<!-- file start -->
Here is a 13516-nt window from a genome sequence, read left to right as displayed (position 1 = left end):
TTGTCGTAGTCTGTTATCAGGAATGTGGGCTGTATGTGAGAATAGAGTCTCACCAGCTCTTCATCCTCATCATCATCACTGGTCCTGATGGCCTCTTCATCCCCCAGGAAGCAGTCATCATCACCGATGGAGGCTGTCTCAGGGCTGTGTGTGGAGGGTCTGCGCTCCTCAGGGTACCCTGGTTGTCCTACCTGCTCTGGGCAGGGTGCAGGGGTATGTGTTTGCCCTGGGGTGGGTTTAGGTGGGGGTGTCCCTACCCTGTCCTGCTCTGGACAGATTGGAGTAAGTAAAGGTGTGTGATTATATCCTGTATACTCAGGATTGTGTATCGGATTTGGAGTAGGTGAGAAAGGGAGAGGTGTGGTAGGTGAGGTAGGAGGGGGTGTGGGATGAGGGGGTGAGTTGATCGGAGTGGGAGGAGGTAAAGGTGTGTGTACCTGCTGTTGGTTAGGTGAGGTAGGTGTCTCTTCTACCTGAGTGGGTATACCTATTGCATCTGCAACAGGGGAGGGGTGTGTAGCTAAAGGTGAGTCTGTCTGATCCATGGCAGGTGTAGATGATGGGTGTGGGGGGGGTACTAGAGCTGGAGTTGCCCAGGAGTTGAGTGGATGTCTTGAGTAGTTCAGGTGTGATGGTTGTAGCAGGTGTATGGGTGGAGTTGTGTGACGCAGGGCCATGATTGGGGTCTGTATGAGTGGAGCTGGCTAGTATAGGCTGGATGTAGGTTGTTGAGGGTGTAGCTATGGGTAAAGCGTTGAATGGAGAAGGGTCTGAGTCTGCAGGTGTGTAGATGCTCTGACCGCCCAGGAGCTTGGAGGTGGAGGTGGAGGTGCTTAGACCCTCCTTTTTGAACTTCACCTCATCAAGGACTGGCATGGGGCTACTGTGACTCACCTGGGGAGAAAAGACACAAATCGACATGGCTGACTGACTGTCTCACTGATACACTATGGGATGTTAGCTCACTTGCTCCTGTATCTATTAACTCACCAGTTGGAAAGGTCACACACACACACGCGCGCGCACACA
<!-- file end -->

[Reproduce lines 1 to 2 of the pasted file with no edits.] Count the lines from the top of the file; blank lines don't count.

Here is a 13516-nt window from a genome sequence, read left to right as displayed (position 1 = left end):
TTGTCGTAGTCTGTTATCAGGAATGTGGGCTGTATGTGAGAATAGAGTCTCACCAGCTCTTCATCCTCATCATCATCACTGGTCCTGATGGCCTCTTCATCCCCCAGGAAGCAGTCATCATCACCGATGGAGGCTGTCTCAGGGCTGTGTGTGGAGGGTCTGCGCTCCTCAGGGTACCCTGGTTGTCCTACCTGCTCTGGGCAGGGTGCAGGGGTATGTGTTTGCCCTGGGGTGGGTTTAGGTGGGGGTGTCCCTACCCTGTCCTGCTCTGGACAGATTGGAGTAAGTAAAGGTGTGTGATTATATCCTGTATACTCAGGATTGTGTATCGGATTTGGAGTAGGTGAGAAAGGGAGAGGTGTGGTAGGTGAGGTAGGAGGGGGTGTGGGATGAGGGGGTGAGTTGATCGGAGTGGGAGGAGGTAAAGGTGTGTGTACCTGCTGTTGGTTAGGTGAGGTAGGTGTCTCTTCTACCTGAGTGGGTATACCTATTGCATCTGCAACAGGGGAGGGGTGTGTAGCTAAAGGTGAGTCTGTCTGATCCATGGCAGGTGTAGATGATGGGTGTGGGGGGGGTACTAGAGCTGGAGTTGCCCAGGAGTTGAGTGGATGTCTTGAGTAGTTCAGGTGTGATGGTTGTAGCAGGTGTATGGGTGGAGTTGTGTGACGCAGGGCCATGATTGGGGTCTGTATGAGTGGAGCTGGCTAGTATAGGCTGGATGTAGGTTGTTGAGGGTGTAGCTATGGGTAAAGCGTTGAATGGAGAAGGGTCTGAGTCTGCAGGTGTGTAGATGCTCTGACCGCCCAGGAGCTTGGAGGTGGAGGTGGAGGTGCTTAGACCCTCCTTTTTGAACTTCACCTCATCAAGGACTGGCATGGGGCTACTGTGACTCACCTGGGGAGAAAAGACACAAATCGACATGGCTGACTGACTGTCTCACTGATACACTATGGGATGTTAGCTCACTTGCTCCTGTATCTATTAACTCACCAGTTGGAAAGGTCACACACACACACGCGCGCGCACACA